On Monday, the festival opens with Abud’s La otra Penélope, one of three films from the Dominican Republic in this year’s lineup. The work, which premiered last year at El Festival de Cine Dominicano, opens during the Joaquin Balaguer dictatorship that followed the iron-fisted rule of Rafael Trujillo and U.S. coup to overthrow democratically elected president Juan Emilio Bosch. It is a political story, but also a romance, in which a freedom fighter’s best laid plans are complicated by a love interest.
Tortora added that many of the works feel intensely human and relatable, despite any language barrier (all films are presented with subtitles). She singled out Ernesto Daranas’ Natalia, a documentary from Spain and Cuba about the folklorist Natalia Bolívar Aróstegui, as well as Héctor Valdez’ Malpaso, a “really, really raw and powerful” story of two brothers—one Black and one albino—raised close to the Haitian-Dominican border.
She praised Marcelo Diaz’ Maria Luiza, a documentary that follows the first transgender member of the Brazilian armed forces. In the same breath, she said she is excited for New Haveners to learn more about Indigenous Quechua women in Ecuador through Frida Muenala’s Warmi Pachakutik /Tiempo de Mujeres, and about female mariachi players in Sonia Fritz’ 2020 Mariachis con pantalones. Fritz, who is Mexican and Puerto Rican, is one of the nine directors talking about women in the film industry in a bilingual panel on Nov. 12.
As in years past, there will also be a screening entirely for New Haven Public Schools (NHPS) students, who are currently learning remotely. On the morning of Nov. 12, Tortora has planned a remote setup for Alejandro Malowicki’s Terrible, which tells the story of a puppeteer tormented by his titular puppet when it comes to life. She said she is still working out the details, but will likely send out a link to teachers who can then screen it for their students.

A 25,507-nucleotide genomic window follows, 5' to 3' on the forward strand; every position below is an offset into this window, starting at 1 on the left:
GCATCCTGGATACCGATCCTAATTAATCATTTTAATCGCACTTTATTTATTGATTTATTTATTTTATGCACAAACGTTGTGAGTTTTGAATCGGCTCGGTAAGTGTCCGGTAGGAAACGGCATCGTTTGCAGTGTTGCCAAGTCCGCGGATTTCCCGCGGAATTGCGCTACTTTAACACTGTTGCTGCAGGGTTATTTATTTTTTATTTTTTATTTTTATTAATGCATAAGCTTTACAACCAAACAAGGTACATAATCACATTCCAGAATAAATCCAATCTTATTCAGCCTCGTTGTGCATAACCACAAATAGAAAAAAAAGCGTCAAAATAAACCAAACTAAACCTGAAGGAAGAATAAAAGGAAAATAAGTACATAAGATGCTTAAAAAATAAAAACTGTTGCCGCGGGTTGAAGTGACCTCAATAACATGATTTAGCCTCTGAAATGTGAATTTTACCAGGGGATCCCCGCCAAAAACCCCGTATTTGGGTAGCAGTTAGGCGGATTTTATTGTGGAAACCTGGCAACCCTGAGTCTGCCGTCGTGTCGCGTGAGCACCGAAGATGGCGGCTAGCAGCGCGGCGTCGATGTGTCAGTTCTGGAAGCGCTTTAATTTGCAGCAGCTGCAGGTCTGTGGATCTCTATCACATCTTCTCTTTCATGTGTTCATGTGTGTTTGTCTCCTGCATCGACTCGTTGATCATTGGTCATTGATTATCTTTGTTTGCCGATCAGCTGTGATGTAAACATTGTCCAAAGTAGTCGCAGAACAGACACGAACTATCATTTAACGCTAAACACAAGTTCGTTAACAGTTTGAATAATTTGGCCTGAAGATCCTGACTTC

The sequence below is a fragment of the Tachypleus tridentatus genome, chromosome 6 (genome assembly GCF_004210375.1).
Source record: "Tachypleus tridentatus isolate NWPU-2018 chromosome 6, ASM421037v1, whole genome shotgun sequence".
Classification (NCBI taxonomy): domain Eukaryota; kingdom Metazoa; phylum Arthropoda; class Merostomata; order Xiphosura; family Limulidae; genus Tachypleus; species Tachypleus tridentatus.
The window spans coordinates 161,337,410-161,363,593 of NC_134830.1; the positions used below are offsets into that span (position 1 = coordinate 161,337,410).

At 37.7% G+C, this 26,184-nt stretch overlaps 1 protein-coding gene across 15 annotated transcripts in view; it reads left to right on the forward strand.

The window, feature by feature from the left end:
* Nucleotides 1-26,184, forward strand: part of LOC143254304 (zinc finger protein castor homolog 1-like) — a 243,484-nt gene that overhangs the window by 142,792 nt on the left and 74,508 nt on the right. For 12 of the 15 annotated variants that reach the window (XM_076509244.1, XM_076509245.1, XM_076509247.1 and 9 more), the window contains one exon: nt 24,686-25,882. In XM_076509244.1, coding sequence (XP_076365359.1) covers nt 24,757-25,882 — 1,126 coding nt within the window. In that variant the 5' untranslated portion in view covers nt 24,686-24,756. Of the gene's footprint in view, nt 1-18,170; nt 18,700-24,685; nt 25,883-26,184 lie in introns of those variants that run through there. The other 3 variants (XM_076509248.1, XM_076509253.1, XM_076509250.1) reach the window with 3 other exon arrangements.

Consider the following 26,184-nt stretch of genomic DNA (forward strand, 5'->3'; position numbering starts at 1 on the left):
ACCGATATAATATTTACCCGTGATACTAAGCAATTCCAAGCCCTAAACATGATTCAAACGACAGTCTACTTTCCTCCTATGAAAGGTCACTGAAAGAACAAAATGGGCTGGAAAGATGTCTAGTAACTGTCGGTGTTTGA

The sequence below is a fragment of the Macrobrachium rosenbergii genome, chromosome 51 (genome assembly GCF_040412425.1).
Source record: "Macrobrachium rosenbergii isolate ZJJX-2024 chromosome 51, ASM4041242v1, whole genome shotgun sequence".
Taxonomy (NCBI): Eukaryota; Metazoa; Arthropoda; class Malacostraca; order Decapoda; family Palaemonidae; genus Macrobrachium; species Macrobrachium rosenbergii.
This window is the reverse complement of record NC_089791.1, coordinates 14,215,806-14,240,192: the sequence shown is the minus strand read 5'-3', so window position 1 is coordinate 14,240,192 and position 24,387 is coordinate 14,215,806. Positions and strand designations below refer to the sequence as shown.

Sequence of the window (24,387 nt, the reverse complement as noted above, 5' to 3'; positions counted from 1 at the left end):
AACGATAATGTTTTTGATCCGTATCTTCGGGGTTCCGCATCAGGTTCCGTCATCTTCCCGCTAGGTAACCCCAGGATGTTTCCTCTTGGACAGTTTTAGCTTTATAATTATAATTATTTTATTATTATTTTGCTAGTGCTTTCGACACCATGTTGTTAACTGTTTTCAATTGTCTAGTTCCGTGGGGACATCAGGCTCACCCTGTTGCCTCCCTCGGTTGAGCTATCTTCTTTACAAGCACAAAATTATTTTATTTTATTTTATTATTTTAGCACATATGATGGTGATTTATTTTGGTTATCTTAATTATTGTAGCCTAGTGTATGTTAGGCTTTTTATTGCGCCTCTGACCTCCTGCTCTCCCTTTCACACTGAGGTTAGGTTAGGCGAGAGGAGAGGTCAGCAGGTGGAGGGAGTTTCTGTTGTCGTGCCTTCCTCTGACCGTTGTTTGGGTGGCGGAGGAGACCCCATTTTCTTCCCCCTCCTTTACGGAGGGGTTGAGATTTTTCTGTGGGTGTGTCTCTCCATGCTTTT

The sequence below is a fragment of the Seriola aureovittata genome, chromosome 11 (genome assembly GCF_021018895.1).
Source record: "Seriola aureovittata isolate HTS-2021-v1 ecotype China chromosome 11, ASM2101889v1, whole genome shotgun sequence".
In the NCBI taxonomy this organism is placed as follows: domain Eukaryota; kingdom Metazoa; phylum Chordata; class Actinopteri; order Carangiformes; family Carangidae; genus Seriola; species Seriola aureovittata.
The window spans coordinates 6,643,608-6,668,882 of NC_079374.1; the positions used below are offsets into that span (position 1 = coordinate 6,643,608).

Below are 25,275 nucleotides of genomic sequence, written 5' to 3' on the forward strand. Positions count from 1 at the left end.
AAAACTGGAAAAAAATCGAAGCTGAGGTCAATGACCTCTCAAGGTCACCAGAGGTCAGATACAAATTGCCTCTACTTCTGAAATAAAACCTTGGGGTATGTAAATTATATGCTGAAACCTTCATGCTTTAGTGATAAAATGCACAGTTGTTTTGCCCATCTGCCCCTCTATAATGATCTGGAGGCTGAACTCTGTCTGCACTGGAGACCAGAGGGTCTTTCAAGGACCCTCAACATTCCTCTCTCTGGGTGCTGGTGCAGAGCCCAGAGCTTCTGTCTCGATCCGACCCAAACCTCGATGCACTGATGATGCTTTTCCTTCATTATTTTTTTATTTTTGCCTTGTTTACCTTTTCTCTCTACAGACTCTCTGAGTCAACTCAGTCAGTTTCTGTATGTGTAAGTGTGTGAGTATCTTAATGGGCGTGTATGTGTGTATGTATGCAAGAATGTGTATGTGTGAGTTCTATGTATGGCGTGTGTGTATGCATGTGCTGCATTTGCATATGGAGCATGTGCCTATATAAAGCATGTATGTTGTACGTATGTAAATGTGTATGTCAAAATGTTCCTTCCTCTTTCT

In the lineup, she has also made it a point not to avoid COVID-19, which began as the festival was still taking submissions earlier this year. On Monday, LIFFY will be screening thesis films made during COVID-19 from students at the Instituto Superior Tecnológico de Cine y Actuación in Quito, Ecuador, where she is usually able to teach a summer program through Yale.
In the early months of the pandemic, the country saw some of the highest COVID-19 infection and death rates in the world, in part due to travel that had remained open between Ecuador and Spain. From Guatemalan director Uli Stelzner, there is also Arqueología de la dignidad trabajadora, a short 2020 documentary that chronicles the fight for worker rights and the gross mishandling of COVID-19 in Guatemala.
The festival closes on Sunday Nov. 15 with the Argentine film El Encanto, a fairly minimalist work from Juan Pablo Sasiaín and Ezequiel Tronconi. The film follows a young man as he waffles on whether he is ready to commit to a long-term relationship with his girlfriend. Tortora called it a sweet way to end a week of dozens of films. She said it is a labor of love.
“I think it’s very important to have a free festival and expose people to these wonderful realities that have been created with sincerity, with a lot of heart, and with a lot of hardship many times by these incredible filmmakers,” she said. “Many of these films are very enjoyable, but all of them give you something to think about. I just truly appreciate all of these filmmakers and their teams, who have made these films and have brought these realities to us.”
“I think many times, we learn the real story through these kinds of films,” she added. “These aren’t the stories we read in history, history which is written by the winners, those that are in power. These are the microhistories from inside that really show us different faces of reality. These are stories that show us that we’re all human beings.”
The Latino & Iberian Film Festival at Yale (LIFFY) runs from Nov. 9 through 15. As in years past, all of the films are free. View a complete schedule here.